This document provides basic information about how to use Windows Task Manager to start programs, to end processes, and to monitor the computer's performance.
You can use Task Manager to start programs, to start or to end processes, and to view a dynamic display of your computer's performance.
To start Task Manager, take any of the following actions:
Everything that you might want to know about Task Manager is included in the Task Manager Help file. Some of the help topics are intended for a general audience. Other topics are intended for a more advanced audience. To view the Task Manager Help file, follow these steps:
In the "Task Manager overview" topic, you can read about the features and uses of Task Manager by clicking the following topics and reading the topic and all related topics:
Exit a program: To exit a program, click the program that you want to exit, and then click End Task.
Note: When you exit a program in this manner, any unsaved data in that program is lost.
Switch to another program: To switch to another program, click the program that you want to switch to, and then click Switch To.
Start a program: To start a program, click New Task. In the Create New Task dialog box, click Browse, locate and select the program that you want to start, click Open, and then click OK.
Note: This procedure is very similar to starting a program by using the Run command on the Start menu.
The Processes tab displays information about the processes that are running on the computer. A process can be an application that you start or subsystems and services that are managed by the operating system. To end a process, follow these steps.To match a process with a running program, right-click the program name on the Applications tab of Windows Task Manager, and then click Go To Process.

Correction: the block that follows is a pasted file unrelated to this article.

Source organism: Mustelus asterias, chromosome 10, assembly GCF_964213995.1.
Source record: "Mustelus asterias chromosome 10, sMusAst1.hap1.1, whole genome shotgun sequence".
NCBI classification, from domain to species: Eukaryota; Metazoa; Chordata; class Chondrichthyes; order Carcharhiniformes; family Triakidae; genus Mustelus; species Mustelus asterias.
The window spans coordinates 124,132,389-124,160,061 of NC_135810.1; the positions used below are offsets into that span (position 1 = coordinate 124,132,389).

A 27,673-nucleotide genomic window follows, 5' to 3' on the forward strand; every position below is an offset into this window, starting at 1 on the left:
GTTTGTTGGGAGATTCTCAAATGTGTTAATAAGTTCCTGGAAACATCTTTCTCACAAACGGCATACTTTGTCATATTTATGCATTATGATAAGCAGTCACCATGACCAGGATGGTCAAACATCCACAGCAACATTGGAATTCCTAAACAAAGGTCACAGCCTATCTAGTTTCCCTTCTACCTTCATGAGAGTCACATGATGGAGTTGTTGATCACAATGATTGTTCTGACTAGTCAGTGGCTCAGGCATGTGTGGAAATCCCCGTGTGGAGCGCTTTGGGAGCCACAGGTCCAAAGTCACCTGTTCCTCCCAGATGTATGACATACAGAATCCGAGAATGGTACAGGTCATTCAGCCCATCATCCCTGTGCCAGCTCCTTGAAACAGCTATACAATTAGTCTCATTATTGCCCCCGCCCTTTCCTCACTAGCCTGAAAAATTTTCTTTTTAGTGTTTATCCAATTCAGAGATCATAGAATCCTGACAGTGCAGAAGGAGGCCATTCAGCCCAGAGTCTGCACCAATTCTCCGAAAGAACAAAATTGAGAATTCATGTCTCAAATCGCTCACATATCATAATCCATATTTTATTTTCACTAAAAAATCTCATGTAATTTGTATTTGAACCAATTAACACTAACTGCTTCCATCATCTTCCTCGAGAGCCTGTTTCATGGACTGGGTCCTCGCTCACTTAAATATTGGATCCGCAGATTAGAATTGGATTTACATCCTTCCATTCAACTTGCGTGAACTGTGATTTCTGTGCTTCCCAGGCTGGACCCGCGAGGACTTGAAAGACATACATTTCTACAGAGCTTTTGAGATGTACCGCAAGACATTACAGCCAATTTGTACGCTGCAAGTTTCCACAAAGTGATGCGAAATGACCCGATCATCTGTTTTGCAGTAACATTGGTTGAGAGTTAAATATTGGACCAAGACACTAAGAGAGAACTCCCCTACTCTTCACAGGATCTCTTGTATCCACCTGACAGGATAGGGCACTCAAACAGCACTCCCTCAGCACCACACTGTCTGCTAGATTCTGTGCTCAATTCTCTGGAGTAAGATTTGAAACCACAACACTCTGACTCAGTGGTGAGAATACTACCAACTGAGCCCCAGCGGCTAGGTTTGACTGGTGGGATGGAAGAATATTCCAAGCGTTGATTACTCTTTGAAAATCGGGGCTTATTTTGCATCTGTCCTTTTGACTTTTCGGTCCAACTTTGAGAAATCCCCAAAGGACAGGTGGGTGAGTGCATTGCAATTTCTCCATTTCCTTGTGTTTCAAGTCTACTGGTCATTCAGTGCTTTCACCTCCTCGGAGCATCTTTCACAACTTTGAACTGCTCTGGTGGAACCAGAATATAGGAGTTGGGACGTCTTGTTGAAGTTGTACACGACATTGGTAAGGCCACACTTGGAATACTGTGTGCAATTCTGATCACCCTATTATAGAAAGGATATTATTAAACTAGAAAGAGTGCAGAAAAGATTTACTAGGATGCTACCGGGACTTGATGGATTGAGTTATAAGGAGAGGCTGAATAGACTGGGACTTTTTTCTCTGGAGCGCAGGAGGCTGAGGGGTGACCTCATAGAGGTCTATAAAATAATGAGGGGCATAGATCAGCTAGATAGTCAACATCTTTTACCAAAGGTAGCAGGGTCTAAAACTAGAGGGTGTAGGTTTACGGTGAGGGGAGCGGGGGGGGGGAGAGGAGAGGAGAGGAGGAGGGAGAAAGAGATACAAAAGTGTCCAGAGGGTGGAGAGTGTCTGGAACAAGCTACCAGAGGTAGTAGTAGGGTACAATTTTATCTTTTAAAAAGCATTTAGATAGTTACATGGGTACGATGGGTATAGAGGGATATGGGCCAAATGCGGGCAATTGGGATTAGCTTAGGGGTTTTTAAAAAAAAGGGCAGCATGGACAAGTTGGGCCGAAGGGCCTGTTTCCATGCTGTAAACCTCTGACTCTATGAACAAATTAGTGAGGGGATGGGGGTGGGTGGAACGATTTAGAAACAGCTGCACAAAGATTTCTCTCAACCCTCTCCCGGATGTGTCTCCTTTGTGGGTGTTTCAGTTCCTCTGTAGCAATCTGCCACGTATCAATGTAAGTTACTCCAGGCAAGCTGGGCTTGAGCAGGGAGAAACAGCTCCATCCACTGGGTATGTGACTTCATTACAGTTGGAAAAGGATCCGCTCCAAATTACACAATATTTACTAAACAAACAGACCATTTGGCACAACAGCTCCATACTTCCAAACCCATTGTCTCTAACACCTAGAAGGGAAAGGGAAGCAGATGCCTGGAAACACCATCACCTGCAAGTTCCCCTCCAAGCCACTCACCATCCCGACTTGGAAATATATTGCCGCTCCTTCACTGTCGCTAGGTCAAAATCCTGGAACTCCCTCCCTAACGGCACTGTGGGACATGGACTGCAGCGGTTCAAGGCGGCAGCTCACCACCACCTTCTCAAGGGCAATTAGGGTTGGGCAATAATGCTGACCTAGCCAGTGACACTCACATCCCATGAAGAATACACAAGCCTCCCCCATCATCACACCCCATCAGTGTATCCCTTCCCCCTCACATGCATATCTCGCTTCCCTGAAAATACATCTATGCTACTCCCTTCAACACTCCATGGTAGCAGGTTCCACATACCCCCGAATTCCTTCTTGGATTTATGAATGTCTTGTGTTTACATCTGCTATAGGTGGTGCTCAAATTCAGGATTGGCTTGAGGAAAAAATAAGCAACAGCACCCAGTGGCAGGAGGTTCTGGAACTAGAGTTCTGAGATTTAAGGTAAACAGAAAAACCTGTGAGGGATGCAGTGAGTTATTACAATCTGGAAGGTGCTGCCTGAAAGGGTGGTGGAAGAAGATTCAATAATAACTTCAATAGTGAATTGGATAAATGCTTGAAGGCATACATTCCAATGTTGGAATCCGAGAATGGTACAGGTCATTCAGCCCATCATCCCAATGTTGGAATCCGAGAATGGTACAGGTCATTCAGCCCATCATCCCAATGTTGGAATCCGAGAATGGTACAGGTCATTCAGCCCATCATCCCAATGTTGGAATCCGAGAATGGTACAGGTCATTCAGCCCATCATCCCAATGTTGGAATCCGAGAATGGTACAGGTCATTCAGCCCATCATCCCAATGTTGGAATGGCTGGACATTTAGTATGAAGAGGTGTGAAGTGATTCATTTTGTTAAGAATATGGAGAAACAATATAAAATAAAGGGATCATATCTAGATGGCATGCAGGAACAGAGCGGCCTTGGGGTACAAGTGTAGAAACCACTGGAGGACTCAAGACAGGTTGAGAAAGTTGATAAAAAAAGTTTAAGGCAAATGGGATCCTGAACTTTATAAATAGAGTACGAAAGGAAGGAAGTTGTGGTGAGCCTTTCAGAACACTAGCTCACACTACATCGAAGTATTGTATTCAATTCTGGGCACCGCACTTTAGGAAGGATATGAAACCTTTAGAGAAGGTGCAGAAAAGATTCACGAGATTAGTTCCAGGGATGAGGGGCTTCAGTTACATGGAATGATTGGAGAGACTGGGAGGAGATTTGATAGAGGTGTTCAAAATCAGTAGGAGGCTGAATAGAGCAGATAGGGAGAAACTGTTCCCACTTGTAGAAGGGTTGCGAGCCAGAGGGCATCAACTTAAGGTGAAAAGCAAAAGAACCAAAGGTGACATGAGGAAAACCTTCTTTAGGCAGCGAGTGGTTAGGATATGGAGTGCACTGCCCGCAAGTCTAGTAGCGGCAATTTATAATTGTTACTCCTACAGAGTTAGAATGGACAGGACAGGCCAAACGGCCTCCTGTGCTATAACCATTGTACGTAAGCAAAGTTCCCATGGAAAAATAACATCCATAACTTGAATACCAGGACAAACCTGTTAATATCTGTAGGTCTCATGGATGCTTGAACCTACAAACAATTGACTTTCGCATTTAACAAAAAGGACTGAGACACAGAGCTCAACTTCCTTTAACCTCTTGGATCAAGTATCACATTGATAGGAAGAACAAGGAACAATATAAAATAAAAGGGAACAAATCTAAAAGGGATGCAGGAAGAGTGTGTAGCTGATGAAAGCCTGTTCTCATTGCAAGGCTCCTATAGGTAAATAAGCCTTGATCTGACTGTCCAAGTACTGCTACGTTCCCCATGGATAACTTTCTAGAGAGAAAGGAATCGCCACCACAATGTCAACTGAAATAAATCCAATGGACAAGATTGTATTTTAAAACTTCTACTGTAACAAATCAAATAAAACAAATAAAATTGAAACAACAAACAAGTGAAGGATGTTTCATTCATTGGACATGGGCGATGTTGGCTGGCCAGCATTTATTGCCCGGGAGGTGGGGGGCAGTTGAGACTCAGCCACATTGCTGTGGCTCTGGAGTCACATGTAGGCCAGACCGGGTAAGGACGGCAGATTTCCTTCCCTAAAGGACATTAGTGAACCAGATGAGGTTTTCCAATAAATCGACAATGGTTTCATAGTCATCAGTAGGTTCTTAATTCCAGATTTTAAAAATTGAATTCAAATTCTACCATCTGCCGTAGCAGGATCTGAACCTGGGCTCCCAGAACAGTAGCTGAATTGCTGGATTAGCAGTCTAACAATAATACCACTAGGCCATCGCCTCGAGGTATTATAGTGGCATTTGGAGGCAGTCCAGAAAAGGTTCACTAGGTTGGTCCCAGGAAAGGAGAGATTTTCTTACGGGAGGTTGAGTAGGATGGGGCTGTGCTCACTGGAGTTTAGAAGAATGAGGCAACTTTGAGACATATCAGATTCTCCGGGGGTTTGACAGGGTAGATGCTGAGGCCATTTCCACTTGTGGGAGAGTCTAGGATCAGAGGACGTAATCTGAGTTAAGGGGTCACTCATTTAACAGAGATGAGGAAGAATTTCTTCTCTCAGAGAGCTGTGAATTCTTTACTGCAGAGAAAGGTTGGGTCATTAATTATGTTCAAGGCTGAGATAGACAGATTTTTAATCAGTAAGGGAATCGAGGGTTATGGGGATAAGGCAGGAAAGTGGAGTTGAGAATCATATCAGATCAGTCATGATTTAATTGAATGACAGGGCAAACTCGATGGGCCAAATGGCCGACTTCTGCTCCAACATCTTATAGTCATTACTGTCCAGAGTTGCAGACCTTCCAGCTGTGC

Note: Proceed with caution when you end a process. If you exit a program in this manner, data that has not been saved will be lost. If you end a system process, a system component may no longer function correctly.
Graphs for CPU and memory usage
The total number of handles, threads, and processes that are running
Handles are unique identifiers that allow a program to access system resources such as files, registry keys, fonts, and bitmaps. Threads are objects within processes that run program instructions.
The total number of kilobytes (KB) that are used for physical, kernel, and commit memory
Note: Your system administrator may have implemented a local policy on your computer to disable Task Manager. In this scenario, you should contact the system administrator or your help desk if you need local process control or the ability to monitor the computer's performance.
This document was adapted from the Microsoft Knowledge Base article 323527.